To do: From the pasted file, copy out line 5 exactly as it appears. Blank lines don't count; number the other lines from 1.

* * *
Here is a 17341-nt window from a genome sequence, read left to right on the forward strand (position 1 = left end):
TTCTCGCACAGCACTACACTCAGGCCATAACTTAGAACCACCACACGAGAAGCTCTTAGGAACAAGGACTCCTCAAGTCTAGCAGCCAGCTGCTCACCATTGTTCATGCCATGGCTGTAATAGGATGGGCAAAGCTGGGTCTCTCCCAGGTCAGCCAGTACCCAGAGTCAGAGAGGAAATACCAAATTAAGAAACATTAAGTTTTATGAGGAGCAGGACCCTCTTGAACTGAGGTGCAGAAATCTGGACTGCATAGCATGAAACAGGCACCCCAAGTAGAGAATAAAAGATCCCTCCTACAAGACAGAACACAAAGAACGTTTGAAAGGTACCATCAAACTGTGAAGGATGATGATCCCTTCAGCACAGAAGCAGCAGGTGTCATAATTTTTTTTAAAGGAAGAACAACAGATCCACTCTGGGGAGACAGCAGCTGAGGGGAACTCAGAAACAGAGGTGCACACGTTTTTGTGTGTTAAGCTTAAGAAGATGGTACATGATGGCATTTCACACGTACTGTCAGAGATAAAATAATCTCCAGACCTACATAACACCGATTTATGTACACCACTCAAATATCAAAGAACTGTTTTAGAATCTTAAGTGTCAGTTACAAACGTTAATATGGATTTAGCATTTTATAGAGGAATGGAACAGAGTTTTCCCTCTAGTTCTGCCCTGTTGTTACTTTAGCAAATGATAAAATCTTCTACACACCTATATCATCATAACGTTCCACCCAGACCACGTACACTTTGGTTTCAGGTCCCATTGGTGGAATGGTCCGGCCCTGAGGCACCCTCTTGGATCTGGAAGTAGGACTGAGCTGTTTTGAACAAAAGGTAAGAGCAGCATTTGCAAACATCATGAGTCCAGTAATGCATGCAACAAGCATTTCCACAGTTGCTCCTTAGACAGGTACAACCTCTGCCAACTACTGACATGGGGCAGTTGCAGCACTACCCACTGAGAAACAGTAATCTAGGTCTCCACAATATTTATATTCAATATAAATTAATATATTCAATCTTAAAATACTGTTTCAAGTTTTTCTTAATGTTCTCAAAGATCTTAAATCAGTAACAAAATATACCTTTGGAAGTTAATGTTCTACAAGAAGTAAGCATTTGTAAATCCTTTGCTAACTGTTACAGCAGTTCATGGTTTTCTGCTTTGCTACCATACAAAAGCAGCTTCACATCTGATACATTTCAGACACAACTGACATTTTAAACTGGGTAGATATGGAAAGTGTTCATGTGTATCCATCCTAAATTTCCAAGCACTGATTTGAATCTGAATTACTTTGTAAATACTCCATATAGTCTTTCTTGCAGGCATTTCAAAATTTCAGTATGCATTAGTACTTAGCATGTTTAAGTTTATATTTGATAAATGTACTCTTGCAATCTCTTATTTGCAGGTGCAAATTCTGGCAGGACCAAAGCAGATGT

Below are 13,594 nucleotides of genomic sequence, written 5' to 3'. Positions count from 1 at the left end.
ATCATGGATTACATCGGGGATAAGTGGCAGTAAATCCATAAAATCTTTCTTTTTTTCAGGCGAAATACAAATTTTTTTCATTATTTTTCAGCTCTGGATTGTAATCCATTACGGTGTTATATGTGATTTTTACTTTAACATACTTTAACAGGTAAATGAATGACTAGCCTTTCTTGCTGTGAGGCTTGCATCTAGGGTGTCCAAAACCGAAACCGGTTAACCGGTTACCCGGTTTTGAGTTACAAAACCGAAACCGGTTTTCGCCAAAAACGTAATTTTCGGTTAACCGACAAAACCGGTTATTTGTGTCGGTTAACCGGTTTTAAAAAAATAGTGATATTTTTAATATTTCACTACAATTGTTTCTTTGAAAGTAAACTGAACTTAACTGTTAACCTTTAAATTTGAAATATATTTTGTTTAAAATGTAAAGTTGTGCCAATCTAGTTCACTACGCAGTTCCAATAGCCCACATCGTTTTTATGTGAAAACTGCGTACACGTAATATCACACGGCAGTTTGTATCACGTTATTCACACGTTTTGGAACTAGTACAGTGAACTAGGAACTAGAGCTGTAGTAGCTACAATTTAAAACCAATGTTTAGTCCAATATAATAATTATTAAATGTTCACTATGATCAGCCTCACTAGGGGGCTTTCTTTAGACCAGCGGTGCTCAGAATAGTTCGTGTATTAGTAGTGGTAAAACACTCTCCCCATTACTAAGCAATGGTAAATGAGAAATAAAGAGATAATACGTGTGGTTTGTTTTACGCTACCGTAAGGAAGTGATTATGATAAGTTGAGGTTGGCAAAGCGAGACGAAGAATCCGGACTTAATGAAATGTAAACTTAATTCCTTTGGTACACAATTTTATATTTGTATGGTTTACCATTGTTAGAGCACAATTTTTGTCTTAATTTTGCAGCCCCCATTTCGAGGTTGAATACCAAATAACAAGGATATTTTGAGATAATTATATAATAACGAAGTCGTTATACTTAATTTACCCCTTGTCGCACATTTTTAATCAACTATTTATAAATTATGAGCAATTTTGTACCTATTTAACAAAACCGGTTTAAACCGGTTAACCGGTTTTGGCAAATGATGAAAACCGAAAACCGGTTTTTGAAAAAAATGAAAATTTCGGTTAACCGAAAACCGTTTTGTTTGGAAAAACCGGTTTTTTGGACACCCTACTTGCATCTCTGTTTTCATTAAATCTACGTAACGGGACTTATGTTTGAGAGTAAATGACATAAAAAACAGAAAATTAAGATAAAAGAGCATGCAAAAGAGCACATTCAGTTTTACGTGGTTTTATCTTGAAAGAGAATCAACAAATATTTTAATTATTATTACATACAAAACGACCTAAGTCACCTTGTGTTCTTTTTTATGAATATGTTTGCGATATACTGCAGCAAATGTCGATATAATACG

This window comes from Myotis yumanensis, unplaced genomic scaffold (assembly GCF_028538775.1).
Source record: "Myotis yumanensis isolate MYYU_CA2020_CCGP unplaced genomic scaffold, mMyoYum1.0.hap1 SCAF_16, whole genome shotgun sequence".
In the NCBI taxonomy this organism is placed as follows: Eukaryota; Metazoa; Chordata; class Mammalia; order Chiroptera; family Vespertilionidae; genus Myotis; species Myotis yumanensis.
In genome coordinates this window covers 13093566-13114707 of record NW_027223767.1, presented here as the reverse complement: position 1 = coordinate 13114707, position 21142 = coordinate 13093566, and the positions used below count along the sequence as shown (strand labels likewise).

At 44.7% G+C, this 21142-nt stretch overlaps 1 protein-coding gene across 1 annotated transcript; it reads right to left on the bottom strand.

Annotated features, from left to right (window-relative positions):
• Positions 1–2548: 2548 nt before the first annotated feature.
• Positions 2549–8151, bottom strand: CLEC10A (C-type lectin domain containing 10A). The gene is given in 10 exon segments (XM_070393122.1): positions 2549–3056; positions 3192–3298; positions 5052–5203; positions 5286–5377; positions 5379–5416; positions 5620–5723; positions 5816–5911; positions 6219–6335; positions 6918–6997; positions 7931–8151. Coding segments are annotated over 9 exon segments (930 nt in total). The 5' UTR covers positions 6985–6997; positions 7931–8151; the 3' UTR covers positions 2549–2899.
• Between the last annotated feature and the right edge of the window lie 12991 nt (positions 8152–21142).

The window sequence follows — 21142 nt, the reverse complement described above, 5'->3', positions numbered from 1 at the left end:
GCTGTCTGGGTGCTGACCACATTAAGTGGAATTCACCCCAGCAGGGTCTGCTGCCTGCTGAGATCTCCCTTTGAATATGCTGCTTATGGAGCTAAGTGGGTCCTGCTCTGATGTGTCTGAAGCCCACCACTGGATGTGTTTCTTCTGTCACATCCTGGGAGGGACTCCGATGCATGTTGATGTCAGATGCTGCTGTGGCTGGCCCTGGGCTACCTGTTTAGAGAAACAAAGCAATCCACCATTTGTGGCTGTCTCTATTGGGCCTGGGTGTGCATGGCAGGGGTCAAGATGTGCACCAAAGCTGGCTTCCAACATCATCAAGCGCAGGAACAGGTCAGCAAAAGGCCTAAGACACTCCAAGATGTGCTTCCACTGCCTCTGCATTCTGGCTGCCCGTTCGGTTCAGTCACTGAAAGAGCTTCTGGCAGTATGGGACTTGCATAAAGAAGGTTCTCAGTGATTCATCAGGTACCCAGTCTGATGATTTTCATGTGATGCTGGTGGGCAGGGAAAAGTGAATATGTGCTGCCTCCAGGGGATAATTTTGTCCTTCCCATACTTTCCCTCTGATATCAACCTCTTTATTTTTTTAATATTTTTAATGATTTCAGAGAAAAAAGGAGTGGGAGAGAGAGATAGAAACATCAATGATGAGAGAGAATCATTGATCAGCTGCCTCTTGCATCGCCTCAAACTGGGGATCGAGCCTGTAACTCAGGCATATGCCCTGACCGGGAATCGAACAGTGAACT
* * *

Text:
This window comes from Myotis yumanensis, unplaced genomic scaffold (assembly GCF_028538775.1).